Points of Light
Here's a marine mystery for you: What is this glowing creature emerging from the depths? If you recognized it as the underside of a jellyfish, congrats! This photograph was captured near the wreckage of the Shinkoku Maru, a World War II-era Japanese oil tanker sunk by a torpedo attack in 1944. The shipwreck now rests in the Chuuk Lagoon in Micronesia.
Divers free a Hawaiian Monk Seal entangled in a lost fishing net in this 1997 photograph from the Northwestern Hawaiian Islands. Fortunately for this unlucky seal, the divers were successful. Marine litter remains a problem in the area more than a decade later, however. In July 2012, NOAA divers plucked 50 metric tons of marine debris out of the Pacific near the islands during a single clean-up mission.
Don't try this at home: An unidentified child cuddles a tiger cub during the 1937 National Geographic Society-Smithsonian Expedition to the Dutch East Indies, now Indonesia. The purpose of the expedition was to collect zoo animals for the National Zoological Park.
A male northern elephant seal watches a shorebird trot by in this photograph from the Monterey Bay National Marine Sanctuary in California. Male elephant seals earn their name with their enormous size, growing up to 13 feet (4 meters) long and weighing up to 4,500 pounds (2,000 kilograms).
Emperor's Gravity-Defying Leap
I can fly! I can fly … Well, maybe not. Emperor penguins may be flightless, but as this 2011 shot reveals, they're perfectly adapted to their semi-aquatic lifestyle. These penguins can dive more than 1600 feet (500 meters) down for up to 12 minutes. After a completed hunting spree, the birds launch themselves back onto the ice like feathery torpedoes.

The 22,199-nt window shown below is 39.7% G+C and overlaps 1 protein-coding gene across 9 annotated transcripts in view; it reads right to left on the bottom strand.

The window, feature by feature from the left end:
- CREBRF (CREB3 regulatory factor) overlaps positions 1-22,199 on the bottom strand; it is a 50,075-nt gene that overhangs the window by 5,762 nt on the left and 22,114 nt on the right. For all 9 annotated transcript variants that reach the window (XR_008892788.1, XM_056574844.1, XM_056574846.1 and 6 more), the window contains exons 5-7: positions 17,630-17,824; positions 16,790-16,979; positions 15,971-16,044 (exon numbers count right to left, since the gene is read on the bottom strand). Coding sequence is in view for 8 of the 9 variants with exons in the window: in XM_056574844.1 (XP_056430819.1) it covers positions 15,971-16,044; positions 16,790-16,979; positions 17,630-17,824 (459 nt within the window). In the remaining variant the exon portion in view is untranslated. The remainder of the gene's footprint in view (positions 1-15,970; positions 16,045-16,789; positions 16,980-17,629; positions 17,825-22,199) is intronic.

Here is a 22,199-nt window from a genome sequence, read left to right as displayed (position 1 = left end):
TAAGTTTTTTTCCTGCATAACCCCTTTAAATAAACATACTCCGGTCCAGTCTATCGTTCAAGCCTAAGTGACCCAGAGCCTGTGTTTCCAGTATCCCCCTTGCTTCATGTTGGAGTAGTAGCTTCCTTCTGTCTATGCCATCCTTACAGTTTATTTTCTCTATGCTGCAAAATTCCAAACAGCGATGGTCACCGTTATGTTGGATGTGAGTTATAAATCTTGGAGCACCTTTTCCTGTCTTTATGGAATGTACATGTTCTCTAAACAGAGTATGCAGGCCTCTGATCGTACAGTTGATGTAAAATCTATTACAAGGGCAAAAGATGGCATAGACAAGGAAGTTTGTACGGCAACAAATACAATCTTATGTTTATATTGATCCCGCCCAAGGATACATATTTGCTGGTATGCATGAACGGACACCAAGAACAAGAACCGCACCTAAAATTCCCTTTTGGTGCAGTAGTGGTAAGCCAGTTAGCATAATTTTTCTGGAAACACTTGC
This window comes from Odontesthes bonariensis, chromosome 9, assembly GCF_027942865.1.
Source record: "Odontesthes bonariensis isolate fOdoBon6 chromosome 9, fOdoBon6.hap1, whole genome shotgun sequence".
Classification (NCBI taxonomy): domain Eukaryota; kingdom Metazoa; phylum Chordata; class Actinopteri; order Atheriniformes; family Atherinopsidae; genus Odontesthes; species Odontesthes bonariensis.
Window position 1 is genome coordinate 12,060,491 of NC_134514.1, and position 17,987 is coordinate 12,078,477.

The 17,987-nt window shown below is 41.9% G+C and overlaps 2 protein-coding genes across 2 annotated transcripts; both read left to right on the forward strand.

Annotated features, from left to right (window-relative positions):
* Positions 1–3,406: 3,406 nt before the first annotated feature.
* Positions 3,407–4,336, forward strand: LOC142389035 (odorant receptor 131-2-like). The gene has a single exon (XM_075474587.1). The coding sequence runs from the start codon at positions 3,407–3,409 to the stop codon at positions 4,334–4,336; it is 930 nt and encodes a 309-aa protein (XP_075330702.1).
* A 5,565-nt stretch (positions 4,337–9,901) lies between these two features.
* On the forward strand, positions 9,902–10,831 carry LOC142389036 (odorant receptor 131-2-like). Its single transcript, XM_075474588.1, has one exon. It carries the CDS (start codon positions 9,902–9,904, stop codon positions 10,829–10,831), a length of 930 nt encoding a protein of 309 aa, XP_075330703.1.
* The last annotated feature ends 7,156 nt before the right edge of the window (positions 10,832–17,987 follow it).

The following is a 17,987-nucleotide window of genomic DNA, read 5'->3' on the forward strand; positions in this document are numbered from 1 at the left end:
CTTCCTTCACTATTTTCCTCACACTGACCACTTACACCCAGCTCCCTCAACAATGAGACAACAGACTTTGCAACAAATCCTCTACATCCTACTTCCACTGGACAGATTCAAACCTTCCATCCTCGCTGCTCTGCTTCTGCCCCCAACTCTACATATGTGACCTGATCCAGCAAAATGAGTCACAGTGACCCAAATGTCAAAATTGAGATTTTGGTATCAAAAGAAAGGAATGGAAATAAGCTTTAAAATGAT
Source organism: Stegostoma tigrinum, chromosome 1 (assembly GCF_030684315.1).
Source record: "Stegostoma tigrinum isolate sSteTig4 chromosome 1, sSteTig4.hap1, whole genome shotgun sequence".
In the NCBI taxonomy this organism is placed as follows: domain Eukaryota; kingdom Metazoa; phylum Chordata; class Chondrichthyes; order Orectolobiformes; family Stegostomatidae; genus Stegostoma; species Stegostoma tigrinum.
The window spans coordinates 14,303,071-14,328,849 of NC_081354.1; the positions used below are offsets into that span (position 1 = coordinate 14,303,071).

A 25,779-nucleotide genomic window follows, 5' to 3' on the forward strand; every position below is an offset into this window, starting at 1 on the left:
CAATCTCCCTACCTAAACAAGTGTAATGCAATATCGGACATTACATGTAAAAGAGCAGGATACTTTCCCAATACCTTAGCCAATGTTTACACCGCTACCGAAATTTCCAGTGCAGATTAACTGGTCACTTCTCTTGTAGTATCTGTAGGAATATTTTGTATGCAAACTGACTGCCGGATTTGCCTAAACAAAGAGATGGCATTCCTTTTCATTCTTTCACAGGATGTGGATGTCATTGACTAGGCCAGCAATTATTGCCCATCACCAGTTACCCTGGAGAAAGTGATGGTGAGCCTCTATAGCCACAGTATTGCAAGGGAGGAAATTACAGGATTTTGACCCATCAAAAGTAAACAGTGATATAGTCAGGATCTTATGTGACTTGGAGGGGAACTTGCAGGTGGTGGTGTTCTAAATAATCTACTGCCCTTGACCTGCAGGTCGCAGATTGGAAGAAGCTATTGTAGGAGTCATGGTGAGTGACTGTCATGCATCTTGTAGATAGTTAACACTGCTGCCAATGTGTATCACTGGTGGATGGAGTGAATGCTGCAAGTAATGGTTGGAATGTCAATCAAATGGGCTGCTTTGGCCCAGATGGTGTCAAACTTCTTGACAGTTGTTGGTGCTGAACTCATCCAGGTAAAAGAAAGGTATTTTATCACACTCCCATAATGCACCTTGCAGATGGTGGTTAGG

If you prefer your creatures of the night to be cute rather than cuddly, have we got the critter for you. This is an aye-aye, a species of nocturnal lemur originally found only in Madagascar. The aye-aye is a harmless omnivore with one long, spindly finger it uses to fish grubs out of rotten logs. Like 91 percent of lemur species, aye-ayes are threatened with extinction, but it's not just habitat loss and deforestation that may do this fuzzy creature in. Madagascar superstition holds that aye-ayes are harbingers of death, so the animals are often killed on sight.
This particular aye-aye is a resident of the Duke Lemur Center in Durham, N.C., a research and conservation facility that houses 250 lemurs and their close relatives. In honor of Halloween and the wrongly maligned aye-aye, the Lemur Center has a special deal for the month of October: Pledge a donation and receive not only a packet of information about a lemur of your choice, but also this cute photo.
Guardian of the Lava
What are you doing at my rock outcrop? Geology fieldwork sometimes brings scientists face-to-face with local fauna, like this curious red fox living in a lava field on Iturup Island. This volcanic island is part of the disrupted territory between Russia and Japan, with both nations claiming it as their own
Looking nearly unreal with its green-and-purple color scheme, this anemone decorates the ocean floor near Chuuk, one of the Federated States of Micronesia. Despite the vegetal look, anemones are actually animals that prey on small fish and crustaceans.
Two cuties get cuddly in this 1937 photograph taken on a National Geogrpahic Society-Smithsonian Institution expedition to the Dutch East Indies (now Indonesia). This image is part of the collection of William Mann, director of the National Zoo, and Lucile, his wife and a writer and editor, but the Smithsonian knows little about this strangely cozy primate and tiger cub.
Swirling in a translucent mass, a bloom of jellyfish-like salps pulsates through the waters off the coast of New Zealand. Some reports have suggested that blooms like this are on the increase, choking fishermen's nets and power plant intake pipes. But while these striking consequences do happen, a recent study published in the journal Proceedings of the National Academy of Science finds no strong evidence for a global jelly rise over the past 200 years. In fact, jellyfish numbers oscillate from high to low over decade-long periods but remain stable over time, researchers reported online Dec. 31. Some areas, such as Japan and the Mediterranean have seen regional increases in these gelatinous creatures, however. [Top 10 Underwater Cameras]